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Chapter 1

The Birth of the Kardiac Kids

How? When? Where Did It All Begin?

The 1980 Kardiac Kids — Our Untold Stories will take you back to the games and events that led up to the never-to-be forgotten season of 1980.

When were the Kardiac Kids born?

Was it in old Cleveland Municipal Stadium on October 27, 1974, when 60,500 fans witnessed Brian Sipe take over at quarterback in the final quarter, then score two touchdowns to lead the Browns to a 23-21 comeback win over the Denver Broncos?

Three key components in the success of the 1980 Kardiac Kids confer on the sideline during a game at Cleveland Stadium: (l-r) quarterbacks coach Jim Shofner, head coach Sam Rutigliano and quarterback Brian Sipe.


Was it on Christmas Eve of 1977 when Sam Rutigliano received a phone call from Art Modell informing him that he was now the new head coach of the Cleveland Browns?

One thing is certain: Without the play of Brian Sipe, the coaching style of Sam Rutigliano and the influence of assistant coach Jim Shofner, the Cleveland Browns would never have become the Kardiac Kids.

Maybe it was in the 1979 opener against the New York Jets when the Browns came back to tie the score on Don Cockroft's 35-yard field goal with four seconds left in regulation play, then won it, 25-22, on Cockroft's 27-yarder with 15 seconds to go in overtime.

Or, maybe it was in Game Two when Sipe hit wide receiver Reggie Rucker on a 21-yard scoring pass with 52 seconds remaining to beat the Kansas City Chiefs, 27-24, or in Game Three when Cockroft's 28-yard boot with 1:51 on the clock defeated the Baltimore Colts, 13-10.

Perhaps it was in Game 12 against Miami when Sipe connected with Ozzie Newsome on a 35-yard touchdown pass to tie it with 1:21 left to play, then hit Rucker for 39 yards in overtime to give the Browns a 30-24 victory.

No one could deny that hearts started beating a bit faster in 1979 as seven of the Browns' nine victories were by seven points or less. The pattern of heart-stopping finales then became the anticipated, if not the expected, during the amazing season of 1980.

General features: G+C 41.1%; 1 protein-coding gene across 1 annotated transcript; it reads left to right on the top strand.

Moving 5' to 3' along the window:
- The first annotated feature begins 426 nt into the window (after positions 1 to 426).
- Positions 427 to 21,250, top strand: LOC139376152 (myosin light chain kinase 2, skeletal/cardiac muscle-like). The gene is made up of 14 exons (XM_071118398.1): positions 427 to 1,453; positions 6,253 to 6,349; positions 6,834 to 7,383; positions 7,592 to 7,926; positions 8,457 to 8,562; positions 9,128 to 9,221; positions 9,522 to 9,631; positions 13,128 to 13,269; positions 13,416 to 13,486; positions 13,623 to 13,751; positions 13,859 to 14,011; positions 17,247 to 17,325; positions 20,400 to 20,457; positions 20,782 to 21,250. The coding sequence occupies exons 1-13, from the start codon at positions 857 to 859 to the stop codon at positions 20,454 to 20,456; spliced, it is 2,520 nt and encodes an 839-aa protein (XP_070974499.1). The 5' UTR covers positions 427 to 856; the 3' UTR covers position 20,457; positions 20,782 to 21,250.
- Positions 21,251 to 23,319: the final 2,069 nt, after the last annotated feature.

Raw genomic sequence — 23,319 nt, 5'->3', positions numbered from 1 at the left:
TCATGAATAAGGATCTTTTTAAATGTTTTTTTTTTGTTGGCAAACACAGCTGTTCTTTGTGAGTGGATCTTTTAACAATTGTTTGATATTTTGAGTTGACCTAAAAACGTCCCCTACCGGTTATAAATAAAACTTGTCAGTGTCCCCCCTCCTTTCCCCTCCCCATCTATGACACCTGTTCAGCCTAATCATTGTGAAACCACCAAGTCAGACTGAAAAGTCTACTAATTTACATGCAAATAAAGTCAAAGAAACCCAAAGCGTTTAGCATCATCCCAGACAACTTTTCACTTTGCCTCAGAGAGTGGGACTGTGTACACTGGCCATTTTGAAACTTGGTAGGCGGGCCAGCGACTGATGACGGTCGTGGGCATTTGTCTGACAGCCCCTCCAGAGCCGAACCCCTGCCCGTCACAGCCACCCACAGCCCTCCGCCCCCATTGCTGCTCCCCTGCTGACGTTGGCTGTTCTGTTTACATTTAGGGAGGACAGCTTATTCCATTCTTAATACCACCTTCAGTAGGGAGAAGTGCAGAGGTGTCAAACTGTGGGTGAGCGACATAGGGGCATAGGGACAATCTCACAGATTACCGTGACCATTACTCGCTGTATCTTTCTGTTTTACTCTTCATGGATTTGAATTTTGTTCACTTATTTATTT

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"It started building in ’79 and it carried over into 1980 and built as the season went along. It was just a confidence that we played with that, regardless of what team we were playing, we felt like we could manufacture enough points to win the game."

— Ozzie Newsome

"Sam gets credit for the Kardiac Kids because he recognized that we weren’t strong enough physically to just play smash-mouth football and win a championship. He knew that we had to throw the ball and live on the edge and that’s what characterized the Kardiac Kids."

— Brian Sipe

"When Sam first came in ’78, that sort of opened a new regime and I think a new beginning for success in Cleveland. The Kardiac Kids came about in the ’79 season because we were such an exciting team."

— Ricky Feacher

"The excitement began to come back as we played well in ’79. The coaching staff and the personnel people put together a good team, a team that was exciting, a team that was very competitive."

— Clarence Scott

"I really believe the Kardiac Kids began in the later portion of the 1978 season when we started establishing that we were going to be a competitive team by winning some close games. I believe we may have caught magic in a bottle in 1980."

— Dave Logan


The Kardiac Kids establish their identity in 1979. Above: In the season opener in New York against the Jets, Brian Sipe leads the offense on a 66-yard drive with 30 seconds remaining and no timeouts to set up Don Cockroft's 35-yard tying field goal. Cockroft's 27-yarder with 15 seconds to go in overtime wins it, 25-22. Below: In Game 12 at Cleveland Stadium, excited fans cheer as Reggie Rucker scores the game-winning touchdown on a 39-yard reception from Sipe to defeat the Miami Dolphins in overtime, 30-24.

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